It was also telling that Johnson did not say “I WAS not an activist on the matter of gay men and women in America”? And that he didn’t actually say he felt badly that his gay “good friend” was afraid to come out to him 27 years ago—or describe what he’s done since to assure him he isn’t homophobic TODAY. Perhaps he isn’t, given that he said, “We ARE all a product of our circumstances, and part of my circumstances INCLUDE my formative years in the 1970s at Morehouse College, an all male, all black, Southern Baptist school.” How much more obvious could his real feelings be than in the fact that he didn’t say that HE is one of “many of our leaders” “troubl[ed] that there are “certain inequalities between similarly situated couples in the military community”? Note, too, he didn’t say that ALL “military family benefits [will be] extended to the partners and other family members of gay and lesbian service members” in time, but that they’re simply studying “WHICH” ones. And, how ridiculous was his closing declaration, contradicting what HE had acknowledge just minutes before, that nongays had “welcome[d] their [gay] brothers and sisters to an UNCONDITIONAL place at the table”? There are MANY “conditions,” and indisputable documentation that Johnson was at least one of the chief architects.

    That’s where the debatable attempts to read his mind end, and the FACTS of his transparent stall tactics and duplicity, both in the past and yesterday, begin. For despite his Big Lie yesterday that they are still working on identifying benefts, he truth is that that study he co-authored and published OVER A YEAR AND A HALF AGO, in November 2010—the “Report of the Comprehensive Review of the Issues Associated with a Repeal of Don’t Ask, Don’t Tell—ALREADY identified benefits that are NOT banned by DOMA—and how to implement them. From page 142:

    “[O]ur Terms of Reference required that we consider the issue of benefits for same-sex partners and the families of gay and lesbian Service members, in the event of repeal. …We studied the issue carefully, and no other policy recommendation came close to consuming as much time and
    effort.”

    And their lengthy investigation included one of the most crucial benefits—which the marvelous gay panel member, Air Force Deputy General Counsel Gordon Tanner specifically called out yesterday—access to base housing. From page 144 et al., of the study:

    “In this category are benefits that are *NOT statutorily prohibited, because Congress has not explicitly limited the benefit in a manner that precludes same-sex partners, but that current regulations do not extend to same-sex partners. For these, the Department of Defense and the Services have the regulatory flexibility to define the eligible beneficiaries in way that includes same-sex partners. … Military family housing is another prominent benefit in this category. … For benefits such as these, the Department of Defense **COULD legally direct the Services to revise their regulations to extend coverage to Service members’ same-sex partners. This could be accomplished in two ways: leave to the Service member the freedom to designate his or her ‘dependents’, ‘family members’, or similar term; or, revise these definitions to specifically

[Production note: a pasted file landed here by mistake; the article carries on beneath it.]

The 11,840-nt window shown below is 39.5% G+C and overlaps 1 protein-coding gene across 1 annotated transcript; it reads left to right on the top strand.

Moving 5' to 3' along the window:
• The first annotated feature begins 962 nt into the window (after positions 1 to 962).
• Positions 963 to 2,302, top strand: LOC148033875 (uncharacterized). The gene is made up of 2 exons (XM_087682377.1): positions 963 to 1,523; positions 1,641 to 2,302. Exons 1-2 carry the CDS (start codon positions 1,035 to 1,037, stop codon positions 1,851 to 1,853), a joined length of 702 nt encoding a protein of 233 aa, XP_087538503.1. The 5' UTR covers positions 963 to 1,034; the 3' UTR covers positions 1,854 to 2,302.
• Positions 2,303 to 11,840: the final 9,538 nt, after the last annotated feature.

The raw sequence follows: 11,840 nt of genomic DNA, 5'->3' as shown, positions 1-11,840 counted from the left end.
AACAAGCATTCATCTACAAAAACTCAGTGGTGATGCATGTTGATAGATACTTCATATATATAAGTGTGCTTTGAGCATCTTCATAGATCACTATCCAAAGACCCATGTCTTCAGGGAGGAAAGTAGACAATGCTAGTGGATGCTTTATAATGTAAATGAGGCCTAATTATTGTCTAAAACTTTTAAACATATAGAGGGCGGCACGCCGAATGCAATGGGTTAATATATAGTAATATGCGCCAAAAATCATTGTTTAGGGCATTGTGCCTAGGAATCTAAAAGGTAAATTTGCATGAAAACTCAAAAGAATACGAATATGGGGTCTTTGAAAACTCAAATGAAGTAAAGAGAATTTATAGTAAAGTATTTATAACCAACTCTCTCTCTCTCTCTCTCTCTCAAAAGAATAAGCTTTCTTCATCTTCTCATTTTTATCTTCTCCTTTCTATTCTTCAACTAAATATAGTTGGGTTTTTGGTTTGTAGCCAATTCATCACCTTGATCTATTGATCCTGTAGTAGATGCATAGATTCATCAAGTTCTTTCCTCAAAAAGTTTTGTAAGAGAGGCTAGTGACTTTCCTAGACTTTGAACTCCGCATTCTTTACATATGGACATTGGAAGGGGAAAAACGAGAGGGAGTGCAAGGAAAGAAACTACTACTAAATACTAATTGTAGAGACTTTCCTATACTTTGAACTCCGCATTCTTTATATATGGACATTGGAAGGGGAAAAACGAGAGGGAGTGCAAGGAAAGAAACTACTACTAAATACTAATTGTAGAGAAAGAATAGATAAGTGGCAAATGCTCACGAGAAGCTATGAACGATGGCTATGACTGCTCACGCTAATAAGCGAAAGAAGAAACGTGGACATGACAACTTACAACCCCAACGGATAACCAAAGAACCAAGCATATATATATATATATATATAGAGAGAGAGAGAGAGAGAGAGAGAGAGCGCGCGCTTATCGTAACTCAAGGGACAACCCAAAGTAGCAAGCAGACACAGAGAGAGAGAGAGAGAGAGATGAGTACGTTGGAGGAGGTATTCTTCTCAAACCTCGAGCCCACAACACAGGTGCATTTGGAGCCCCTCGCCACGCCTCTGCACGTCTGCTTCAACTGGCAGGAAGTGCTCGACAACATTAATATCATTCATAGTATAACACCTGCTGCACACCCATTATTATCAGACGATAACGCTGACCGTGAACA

mention a committed, same-sex relationship, and require some type of proof of that committed
    relationship. The latter is similar to the approach now being taken in Federal agencies for civilian
    employees. … We do **NOT, however, recommend that military family housing be included in the benefits eligible for this member-designated approach. Permitting a Service member to qualify for military family housing, simply by designating whomever he chooses as a “dependent,” is problematic. Military family housing is a limited resource and complicated to administer, and such a system would create occasions for abuse and unfairness.” [*emphasis mine; **emphasis theirs]

    How did Mr. Johnson and his subordinates define “unfairness”? By suggesting that it would be unfair to deny unmarried straight couples such access but allow unmarried gay couples—dodging the fact that, even in 2010, legal marriage was available to gay service members through some states. WHY then; why NOW when that number has increased?
    Another issue that Tanner emphasized was the ongoing failure to support gay military spouses and their families. AGAIN, Johnson’s team identified those IN 2010, yet vetoed them. From page 145 et al:

    “Other benefits and support services that may be suitable are, for example, programs and services provided by the Department of Defense family centers, which include mobility and deployment assistance, relocation assistance, and crisis assistance. Expanding the eligibility for these benefits and programs COULD BE ACHIEVED by modifying the definition of ‘family member’ in DoD policy and regulations to permit Service member designation. … we do NOT, at this time, recommend that the Department of Defense and the Services revise their regulations to specifically add same-sex committed relationships to the definition of ‘dependent’, ‘family member’, or other similar term, for purposes of extending benefits eligibility.” [emphasis mine]

    Again, they dodged answering why they could not at least be changed for those gay service members who ARE just as legally married as straight couples from, e.g., Massachusetts, New York, or DC, tellingly, instead, commenting about how “controversial” marriage of gays still is, and bleating “unfairness” again re unmarried straight couples even as they admitted: “We realize this is different from the direction the Federal government is taking for civilian employees to address the disparity in benefits available to married opposite-sex relationships and committed same-sex relationships.”

    They also absurdly parroted the old canard of the Antigay Industry about gays not deserving so-called “special rights.” Maybe this is because Johnson shockingly agreed to meetings with SEVEN different CIVILIAN antigay groups including Focus on the Family and the so-called Center for Military Readiness AKA Elaine Donnelly. I don’t recall the military meeting with members of the Ku Klux Klan when planning racial integration.

    In sum, despite recent insufferable praise of Johnson by co-opted Gay, Inc., mouthpieces, his remarks yesterday, coupled with his history of fighting any court ruling that the ban was unconstitutional—even questioning the military’s OBLIGATION to obey such court rulings—and the fact that such benefits COULD have been extended nine months ago—as well as also lifting the ban HE engineered on including gay service members under the protections against harassment and discrimination of the Military Equal Opportunity Program—only reinforced that, at best, his support of repeal was extremely reluctant—and that he remains a part of the problem of achieving full equality in the military not a part of the solution. When are our paid leaders going to seriously challenge him?